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solid aircraft (NOT a baloon) lighter than air

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posted on Sep, 27 2009 @ 12:45 PM
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hey there

Many of you probably know about aerogel. It was completelly new to me when I found it on wikipedia last week. But I don't know how many of you have ever heard of silica nanofoam...

However these two materials offer many new options in designing aircraft... As you know the density of the air is 1.2 mg/cm3. The density of aluminium is 2.7 g/cm3 and density of titanium is 4.1 g/cm3. It means that airframe made of aerogel would be at least 2000 times lighter than today's usual airframes... In wikipedia article you have a photo of a 2g piece of aerogel supporting 2.5 kg brick. That means that it maybe can't sustain pressures at high supersonic speeds, but it definitelly would sustain pressure at high subsonic speeds... Aerogel is also one of the best (in guinness book listed as the best) heat insulator. Wouldn't use of such a material greatly affect the range and fuel consumption of b-2 bomber-like aircraft??

But that's not all... The next material is called SILICA NANOFOAM...it has a density of 1.0 mg/cm3, which makes it LIGHTER THAN AIR!! This material is still only in labs, but it offers you making a solid aircraft that is lighter than air: can hover without consupting any fuel, can be easily accelerated, ... But eventhough it's still just in labs, many times in history something that was only just in labs in white world could be at the same time in operational use in black wolrd... The only problem you have to solve is fuel, 'cause you can't have fuel tanks (they weight too much).. but you can have solar cells... you would have to have 1000m3 to support 2 tons of equipment... it's not that much...it's 10x25x4 meters...

Just imagine phoenix lights, UFO over europe, which could hover and accelerate extremely rapidly... it could all be done with such materials...

Does anyone have any more info??any more pros?? any contras??




posted on Sep, 27 2009 @ 08:13 PM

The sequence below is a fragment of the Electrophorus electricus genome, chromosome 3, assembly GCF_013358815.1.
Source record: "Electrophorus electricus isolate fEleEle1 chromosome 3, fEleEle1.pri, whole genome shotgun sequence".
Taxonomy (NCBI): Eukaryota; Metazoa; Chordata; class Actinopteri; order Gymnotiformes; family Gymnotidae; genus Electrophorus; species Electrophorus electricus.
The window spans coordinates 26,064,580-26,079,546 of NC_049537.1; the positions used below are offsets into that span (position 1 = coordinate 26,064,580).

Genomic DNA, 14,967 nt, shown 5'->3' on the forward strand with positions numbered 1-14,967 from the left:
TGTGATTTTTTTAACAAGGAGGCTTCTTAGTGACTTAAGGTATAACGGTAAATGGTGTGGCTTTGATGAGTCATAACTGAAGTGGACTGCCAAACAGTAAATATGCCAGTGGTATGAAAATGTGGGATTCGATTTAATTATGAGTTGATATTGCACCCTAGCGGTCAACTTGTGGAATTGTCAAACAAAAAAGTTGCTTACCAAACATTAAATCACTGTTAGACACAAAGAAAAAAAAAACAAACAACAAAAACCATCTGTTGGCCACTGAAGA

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Got any relevant links?

This all sounds very interesting. Never heard of it before.

Linkage, please. Links, links, links.



posted on Sep, 27 2009 @ 08:18 PM
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I'm sure they are either working on or have super light weight craft. More then likely unmanned craft. I would guess it has more to do with surveillance then warfare (bomb delivery).



posted on Sep, 27 2009 @ 09:14 PM
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Disclaimer: I'm a theist but not of the Abrahamic faiths. I have minor biblical scholar and scriptural skills. Also I am not a scientific/legal or medical expert in any field. Beware of my Contagious Memes! & watch out that you don't get cut on my Occams razor.All of this is my personal conjecture and should not be considered the absolute or most definitive state of things as they really are. Use this information at your own risk! I accept no liability if your ideology comes crashing down around you with accompanying consequences.

Explanation: Aerogel wiki.

1stly Just because the silica nanofoam has a mass less than that of air at sea level the problem is that the foam is evacuated of air to achieve this resulting mass. This creates an internal/external imbalance in the pressures involved and gravity wins. To achieve Buoyancy [wiki] the aerogel could be filled with a buoyant fluid gas such as helium! but that would make it a ballon with a massive amount of internal cells!


Personal Disclosure: If its naturally buoyant whilst evacuated then why no pictures of a levitating block of foam available?



posted on Sep, 27 2009 @ 10:07 PM
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You can play with aerogel now.

Its at the bottom of this McMaster-Carr page.

I want that nanofoam, too if it can hover !!



posted on Sep, 27 2009 @ 11:25 PM
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I heard about the Aerogel a few years ago but the Silica Nanofoam is new to me. All very interesting to say the least.

It would be nice to see this technology on the market and what could potentially be done with them.

Here are a couple videos about Aerogel:
QUEST Lab: Aerogel:


Aspen Aerogel video presentation:


Here is the cousin of Aerogel Seagel. It shares similar properties but is lighter than air. And it's edible
Aerogel lighter than air solid:



posted on Sep, 27 2009 @ 11:41 PM
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reply to post by ShadowLink
 
Disclaimer: As above!